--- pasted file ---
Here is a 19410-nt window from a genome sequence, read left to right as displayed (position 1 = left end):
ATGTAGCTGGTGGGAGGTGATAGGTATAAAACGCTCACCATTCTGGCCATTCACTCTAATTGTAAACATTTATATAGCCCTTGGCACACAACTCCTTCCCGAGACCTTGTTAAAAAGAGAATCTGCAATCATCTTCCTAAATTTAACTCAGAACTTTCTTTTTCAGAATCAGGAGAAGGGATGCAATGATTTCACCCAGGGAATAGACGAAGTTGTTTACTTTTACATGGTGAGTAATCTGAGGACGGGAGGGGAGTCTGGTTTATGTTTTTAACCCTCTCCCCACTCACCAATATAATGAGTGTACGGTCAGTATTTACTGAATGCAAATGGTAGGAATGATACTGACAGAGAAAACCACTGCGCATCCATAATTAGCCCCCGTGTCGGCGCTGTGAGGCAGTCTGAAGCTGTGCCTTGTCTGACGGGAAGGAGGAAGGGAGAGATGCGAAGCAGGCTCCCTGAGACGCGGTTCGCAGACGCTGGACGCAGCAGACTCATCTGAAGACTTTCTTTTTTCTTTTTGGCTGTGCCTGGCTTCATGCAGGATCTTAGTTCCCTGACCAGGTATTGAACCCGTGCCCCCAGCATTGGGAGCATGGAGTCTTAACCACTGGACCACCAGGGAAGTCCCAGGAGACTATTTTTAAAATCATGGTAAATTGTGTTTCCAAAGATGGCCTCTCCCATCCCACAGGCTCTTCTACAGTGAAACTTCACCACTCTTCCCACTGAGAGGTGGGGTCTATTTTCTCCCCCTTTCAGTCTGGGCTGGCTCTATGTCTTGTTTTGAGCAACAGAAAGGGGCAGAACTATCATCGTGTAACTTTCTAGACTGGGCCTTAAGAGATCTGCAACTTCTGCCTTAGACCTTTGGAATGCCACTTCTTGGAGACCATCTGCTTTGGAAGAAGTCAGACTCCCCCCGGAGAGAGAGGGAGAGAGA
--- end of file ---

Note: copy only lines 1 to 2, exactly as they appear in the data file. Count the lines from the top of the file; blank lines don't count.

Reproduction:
Here is a 19410-nt window from a genome sequence, read left to right as displayed (position 1 = left end):
ATGTAGCTGGTGGGAGGTGATAGGTATAAAACGCTCACCATTCTGGCCATTCACTCTAATTGTAAACATTTATATAGCCCTTGGCACACAACTCCTTCCCGAGACCTTGTTAAAAAGAGAATCTGCAATCATCTTCCTAAATTTAACTCAGAACTTTCTTTTTCAGAATCAGGAGAAGGGATGCAATGATTTCACCCAGGGAATAGACGAAGTTGTTTACTTTTACATGGTGAGTAATCTGAGGACGGGAGGGGAGTCTGGTTTATGTTTTTAACCCTCTCCCCACTCACCAATATAATGAGTGTACGGTCAGTATTTACTGAATGCAAATGGTAGGAATGATACTGACAGAGAAAACCACTGCGCATCCATAATTAGCCCCCGTGTCGGCGCTGTGAGGCAGTCTGAAGCTGTGCCTTGTCTGACGGGAAGGAGGAAGGGAGAGATGCGAAGCAGGCTCCCTGAGACGCGGTTCGCAGACGCTGGACGCAGCAGACTCATCTGAAGACTTTCTTTTTTCTTTTTGGCTGTGCCTGGCTTCATGCAGGATCTTAGTTCCCTGACCAGGTATTGAACCCGTGCCCCCAGCATTGGGAGCATGGAGTCTTAACCACTGGACCACCAGGGAAGTCCCAGGAGACTATTTTTAAAATCATGGTAAATTGTGTTTCCAAAGATGGCCTCTCCCATCCCACAGGCTCTTCTACAGTGAAACTTCACCACTCTTCCCACTGAGAGGTGGGGTCTATTTTCTCCCCCTTTCAGTCTGGGCTGGCTCTATGTCTTGTTTTGAGCAACAGAAAGGGGCAGAACTATCATCGTGTAACTTTCTAGACTGGGCCTTAAGAGATCTGCAACTTCTGCCTTAGACCTTTGGAATGCCACTTCTTGGAGACCATCTGCTTTGGAAGAAGTCAGACTCCCCCCGGAGAGAGAGGGAGAGAGA